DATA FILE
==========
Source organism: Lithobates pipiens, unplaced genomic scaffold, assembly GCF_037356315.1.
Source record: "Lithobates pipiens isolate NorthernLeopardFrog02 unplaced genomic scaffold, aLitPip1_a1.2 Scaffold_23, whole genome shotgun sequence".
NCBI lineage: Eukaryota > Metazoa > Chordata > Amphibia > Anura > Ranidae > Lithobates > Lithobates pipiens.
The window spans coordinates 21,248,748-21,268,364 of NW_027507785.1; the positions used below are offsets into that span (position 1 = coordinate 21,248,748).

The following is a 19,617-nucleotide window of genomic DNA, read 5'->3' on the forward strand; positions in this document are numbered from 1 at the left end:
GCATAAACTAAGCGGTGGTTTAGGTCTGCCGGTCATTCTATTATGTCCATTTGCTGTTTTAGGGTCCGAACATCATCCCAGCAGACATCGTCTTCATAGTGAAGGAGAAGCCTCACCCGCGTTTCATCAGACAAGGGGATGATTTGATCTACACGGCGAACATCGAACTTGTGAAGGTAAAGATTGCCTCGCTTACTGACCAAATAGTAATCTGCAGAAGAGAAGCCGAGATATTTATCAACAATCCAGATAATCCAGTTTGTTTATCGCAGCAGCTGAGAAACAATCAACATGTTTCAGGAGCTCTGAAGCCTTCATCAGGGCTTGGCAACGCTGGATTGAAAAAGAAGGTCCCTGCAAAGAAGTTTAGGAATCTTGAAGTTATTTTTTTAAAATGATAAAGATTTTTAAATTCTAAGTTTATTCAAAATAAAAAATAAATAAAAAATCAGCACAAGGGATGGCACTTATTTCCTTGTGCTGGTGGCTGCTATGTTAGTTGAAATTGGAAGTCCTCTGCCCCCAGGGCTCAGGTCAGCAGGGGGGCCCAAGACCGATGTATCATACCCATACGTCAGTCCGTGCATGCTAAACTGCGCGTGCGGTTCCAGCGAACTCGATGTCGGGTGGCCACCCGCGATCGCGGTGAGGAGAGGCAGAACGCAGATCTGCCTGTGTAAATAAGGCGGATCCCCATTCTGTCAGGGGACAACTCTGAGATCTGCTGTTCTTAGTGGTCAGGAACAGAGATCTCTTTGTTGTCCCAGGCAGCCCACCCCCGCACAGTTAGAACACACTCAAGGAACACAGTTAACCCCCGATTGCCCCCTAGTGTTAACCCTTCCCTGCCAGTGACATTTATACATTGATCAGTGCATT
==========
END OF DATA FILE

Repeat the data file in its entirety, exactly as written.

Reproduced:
Source organism: Lithobates pipiens, unplaced genomic scaffold, assembly GCF_037356315.1.
Source record: "Lithobates pipiens isolate NorthernLeopardFrog02 unplaced genomic scaffold, aLitPip1_a1.2 Scaffold_23, whole genome shotgun sequence".
NCBI lineage: Eukaryota > Metazoa > Chordata > Amphibia > Anura > Ranidae > Lithobates > Lithobates pipiens.
The window spans coordinates 21,248,748-21,268,364 of NW_027507785.1; the positions used below are offsets into that span (position 1 = coordinate 21,248,748).

The following is a 19,617-nucleotide window of genomic DNA, read 5'->3' on the forward strand; positions in this document are numbered from 1 at the left end:
GCATAAACTAAGCGGTGGTTTAGGTCTGCCGGTCATTCTATTATGTCCATTTGCTGTTTTAGGGTCCGAACATCATCCCAGCAGACATCGTCTTCATAGTGAAGGAGAAGCCTCACCCGCGTTTCATCAGACAAGGGGATGATTTGATCTACACGGCGAACATCGAACTTGTGAAGGTAAAGATTGCCTCGCTTACTGACCAAATAGTAATCTGCAGAAGAGAAGCCGAGATATTTATCAACAATCCAGATAATCCAGTTTGTTTATCGCAGCAGCTGAGAAACAATCAACATGTTTCAGGAGCTCTGAAGCCTTCATCAGGGCTTGGCAACGCTGGATTGAAAAAGAAGGTCCCTGCAAAGAAGTTTAGGAATCTTGAAGTTATTTTTTTAAAATGATAAAGATTTTTAAATTCTAAGTTTATTCAAAATAAAAAATAAATAAAAAATCAGCACAAGGGATGGCACTTATTTCCTTGTGCTGGTGGCTGCTATGTTAGTTGAAATTGGAAGTCCTCTGCCCCCAGGGCTCAGGTCAGCAGGGGGGCCCAAGACCGATGTATCATACCCATACGTCAGTCCGTGCATGCTAAACTGCGCGTGCGGTTCCAGCGAACTCGATGTCGGGTGGCCACCCGCGATCGCGGTGAGGAGAGGCAGAACGCAGATCTGCCTGTGTAAATAAGGCGGATCCCCATTCTGTCAGGGGACAACTCTGAGATCTGCTGTTCTTAGTGGTCAGGAACAGAGATCTCTTTGTTGTCCCAGGCAGCCCACCCCCGCACAGTTAGAACACACTCAAGGAACACAGTTAACCCCCGATTGCCCCCTAGTGTTAACCCTTCCCTGCCAGTGACATTTATACATTGATCAGTGCATT